I'm honored to be here at the bill signing for Introduction 676-A, which will ensure that a hundred percent of city subsidized developments incorporate universal design elements like proper door handles, sufficient clearances to accommodate a wheelchair, lower adjustable countertops, grab bars, or wall reinforcement for the future installation of grab bars, and light switches and outlets in accessible locations.

I always say that when we design and plan and legislate for those who are most vulnerable, then everybody benefits. And when you think about even something as simple as a doorknob, if you plan for older adults who might be experiencing arthritis, and then you think about veterans or other folks with disabilities who might be missing limbs and think about the type of door levers as opposed to having to put your hand around a doorknob and turn it. That's the type of change and that's the type of accessibility that we're creating with this bill. So thank you to everyone who's worked on it and thank you to the mayor, of course, for signing it.

Mayor Adams: Thank you. Great point. Great points that you raise. And of course, we want to now turn it over to Council Member Louis who's the sponsor of Intro 541-A. Councilwoman. Thank you.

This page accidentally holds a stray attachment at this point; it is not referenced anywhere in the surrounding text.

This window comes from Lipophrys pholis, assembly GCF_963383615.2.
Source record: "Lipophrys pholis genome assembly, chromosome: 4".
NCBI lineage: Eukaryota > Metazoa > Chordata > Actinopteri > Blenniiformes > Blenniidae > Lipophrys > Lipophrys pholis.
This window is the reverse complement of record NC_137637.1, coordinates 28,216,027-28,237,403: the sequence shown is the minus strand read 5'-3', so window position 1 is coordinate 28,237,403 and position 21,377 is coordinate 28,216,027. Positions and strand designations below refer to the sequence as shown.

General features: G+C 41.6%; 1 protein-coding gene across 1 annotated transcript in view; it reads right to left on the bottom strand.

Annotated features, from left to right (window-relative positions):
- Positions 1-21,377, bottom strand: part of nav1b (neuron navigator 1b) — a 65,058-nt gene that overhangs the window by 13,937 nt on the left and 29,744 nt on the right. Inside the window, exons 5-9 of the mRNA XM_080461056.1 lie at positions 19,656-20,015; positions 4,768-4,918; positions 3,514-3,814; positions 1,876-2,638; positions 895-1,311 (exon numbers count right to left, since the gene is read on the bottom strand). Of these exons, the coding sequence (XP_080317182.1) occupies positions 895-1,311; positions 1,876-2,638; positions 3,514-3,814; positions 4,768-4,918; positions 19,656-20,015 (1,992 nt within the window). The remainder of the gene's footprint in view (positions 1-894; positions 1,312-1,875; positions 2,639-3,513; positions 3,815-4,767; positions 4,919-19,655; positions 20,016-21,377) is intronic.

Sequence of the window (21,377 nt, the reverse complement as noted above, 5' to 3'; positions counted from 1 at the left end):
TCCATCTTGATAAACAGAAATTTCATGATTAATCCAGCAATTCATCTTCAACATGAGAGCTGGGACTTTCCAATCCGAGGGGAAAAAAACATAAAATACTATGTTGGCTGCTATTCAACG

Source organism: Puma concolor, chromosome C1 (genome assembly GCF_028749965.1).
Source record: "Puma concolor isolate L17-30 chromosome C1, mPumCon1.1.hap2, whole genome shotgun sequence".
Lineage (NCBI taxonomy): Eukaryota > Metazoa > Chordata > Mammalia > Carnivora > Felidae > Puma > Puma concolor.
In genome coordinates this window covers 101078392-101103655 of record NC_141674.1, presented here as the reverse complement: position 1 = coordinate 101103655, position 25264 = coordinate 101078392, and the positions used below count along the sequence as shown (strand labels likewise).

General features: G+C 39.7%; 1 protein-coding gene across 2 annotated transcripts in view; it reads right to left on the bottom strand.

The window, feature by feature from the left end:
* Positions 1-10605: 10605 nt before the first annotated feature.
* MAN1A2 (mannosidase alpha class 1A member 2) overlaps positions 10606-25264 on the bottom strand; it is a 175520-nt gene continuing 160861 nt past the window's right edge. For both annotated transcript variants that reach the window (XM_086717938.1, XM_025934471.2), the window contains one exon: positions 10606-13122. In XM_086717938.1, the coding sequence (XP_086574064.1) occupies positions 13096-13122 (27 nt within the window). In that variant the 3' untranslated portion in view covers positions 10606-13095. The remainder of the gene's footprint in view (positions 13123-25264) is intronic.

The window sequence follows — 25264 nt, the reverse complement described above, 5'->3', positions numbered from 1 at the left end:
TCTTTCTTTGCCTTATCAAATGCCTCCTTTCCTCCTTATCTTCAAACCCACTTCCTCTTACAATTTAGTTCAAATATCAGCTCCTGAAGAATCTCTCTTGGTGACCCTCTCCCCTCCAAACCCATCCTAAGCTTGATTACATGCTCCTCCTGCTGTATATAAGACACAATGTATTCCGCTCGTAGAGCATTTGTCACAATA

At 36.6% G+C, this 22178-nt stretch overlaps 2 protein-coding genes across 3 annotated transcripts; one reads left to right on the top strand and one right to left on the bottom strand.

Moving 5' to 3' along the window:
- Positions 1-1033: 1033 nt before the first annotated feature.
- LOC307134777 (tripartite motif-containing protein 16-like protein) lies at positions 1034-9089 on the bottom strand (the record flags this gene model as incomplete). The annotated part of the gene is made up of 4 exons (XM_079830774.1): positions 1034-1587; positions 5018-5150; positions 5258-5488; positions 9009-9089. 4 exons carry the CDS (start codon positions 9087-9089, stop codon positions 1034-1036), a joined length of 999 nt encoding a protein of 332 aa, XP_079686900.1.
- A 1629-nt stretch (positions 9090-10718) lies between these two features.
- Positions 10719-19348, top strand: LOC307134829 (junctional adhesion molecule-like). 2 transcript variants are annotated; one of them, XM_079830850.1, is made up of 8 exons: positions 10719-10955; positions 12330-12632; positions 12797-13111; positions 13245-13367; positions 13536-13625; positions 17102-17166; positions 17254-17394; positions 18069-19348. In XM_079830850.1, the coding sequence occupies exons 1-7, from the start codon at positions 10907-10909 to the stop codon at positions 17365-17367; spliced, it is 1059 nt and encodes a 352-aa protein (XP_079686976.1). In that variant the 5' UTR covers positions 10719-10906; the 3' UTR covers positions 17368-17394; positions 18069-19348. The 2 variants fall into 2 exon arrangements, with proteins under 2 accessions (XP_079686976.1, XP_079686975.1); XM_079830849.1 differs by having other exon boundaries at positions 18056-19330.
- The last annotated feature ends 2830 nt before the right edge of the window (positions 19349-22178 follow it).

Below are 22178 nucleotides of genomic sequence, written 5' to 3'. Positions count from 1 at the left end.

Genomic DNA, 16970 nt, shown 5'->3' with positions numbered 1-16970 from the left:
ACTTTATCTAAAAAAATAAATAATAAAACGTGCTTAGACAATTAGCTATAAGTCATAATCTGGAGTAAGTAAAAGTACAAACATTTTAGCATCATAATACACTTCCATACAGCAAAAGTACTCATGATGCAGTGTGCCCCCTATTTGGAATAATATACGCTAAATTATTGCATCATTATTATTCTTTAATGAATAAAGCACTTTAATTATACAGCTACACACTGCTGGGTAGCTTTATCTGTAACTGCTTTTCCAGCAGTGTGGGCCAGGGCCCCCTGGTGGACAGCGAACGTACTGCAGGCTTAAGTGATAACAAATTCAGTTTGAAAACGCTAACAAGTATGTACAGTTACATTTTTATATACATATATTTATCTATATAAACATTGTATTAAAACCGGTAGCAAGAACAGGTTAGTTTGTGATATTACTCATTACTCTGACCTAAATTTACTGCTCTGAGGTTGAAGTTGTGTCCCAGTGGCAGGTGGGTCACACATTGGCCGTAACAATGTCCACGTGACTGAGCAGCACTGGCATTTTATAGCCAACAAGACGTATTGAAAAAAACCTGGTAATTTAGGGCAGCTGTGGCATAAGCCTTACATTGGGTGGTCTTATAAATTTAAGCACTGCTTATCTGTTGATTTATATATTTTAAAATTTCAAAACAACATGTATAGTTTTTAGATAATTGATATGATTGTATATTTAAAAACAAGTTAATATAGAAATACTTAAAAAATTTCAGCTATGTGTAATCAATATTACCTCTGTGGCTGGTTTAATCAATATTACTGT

City Council Member Farah Louis: Good morning, everyone. Thank you, Mayor Adams, for this opportunity. As a member of the New York City Council, I'm proud to see that our city is making progress on our pay parity journey. And we've been at it for a while. And I'm glad to see we are committed to continuing efforts to address the pervasive issue of pay parity, particularly for women of color.

Advancing pay parity and diversity in our municipal workforce is a top priority for the City Council and this administration. Equal pay for equal work is not only a moral imperative, but a fundamental right and the cornerstone of a just society.

I want to thank Speaker Adams for her leadership and support on the pay parity package and congratulate my colleagues on their bills today to advance the city forward on affordable and accessible housing. And I applaud Mayor Adams for his commitment to creating pay parity in the City of New York and to continue to get things done. Thank you.

Mayor Adams: Thank you very much. So I want to thank all of my partners in government and we will now sign the bill. Speaker, I will give you the bills for your colleagues that couldn't get here.